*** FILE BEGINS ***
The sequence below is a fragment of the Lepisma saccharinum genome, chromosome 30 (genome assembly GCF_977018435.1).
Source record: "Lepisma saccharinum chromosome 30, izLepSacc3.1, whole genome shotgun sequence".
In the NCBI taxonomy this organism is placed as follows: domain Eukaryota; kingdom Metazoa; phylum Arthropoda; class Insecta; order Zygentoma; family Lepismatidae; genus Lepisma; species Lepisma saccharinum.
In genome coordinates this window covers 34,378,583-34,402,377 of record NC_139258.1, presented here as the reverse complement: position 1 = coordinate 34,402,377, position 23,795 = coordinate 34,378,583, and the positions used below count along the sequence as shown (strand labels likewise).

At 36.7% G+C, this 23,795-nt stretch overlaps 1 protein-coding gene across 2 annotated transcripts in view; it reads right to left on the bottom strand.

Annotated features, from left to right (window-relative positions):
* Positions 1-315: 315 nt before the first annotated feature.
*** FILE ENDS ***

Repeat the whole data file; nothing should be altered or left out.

The sequence below is a fragment of the Lepisma saccharinum genome, chromosome 30 (genome assembly GCF_977018435.1).
Source record: "Lepisma saccharinum chromosome 30, izLepSacc3.1, whole genome shotgun sequence".
In the NCBI taxonomy this organism is placed as follows: domain Eukaryota; kingdom Metazoa; phylum Arthropoda; class Insecta; order Zygentoma; family Lepismatidae; genus Lepisma; species Lepisma saccharinum.
In genome coordinates this window covers 34,378,583-34,402,377 of record NC_139258.1, presented here as the reverse complement: position 1 = coordinate 34,402,377, position 23,795 = coordinate 34,378,583, and the positions used below count along the sequence as shown (strand labels likewise).

At 36.7% G+C, this 23,795-nt stretch overlaps 1 protein-coding gene across 2 annotated transcripts in view; it reads right to left on the bottom strand.

Annotated features, from left to right (window-relative positions):
* Positions 1-315: 315 nt before the first annotated feature.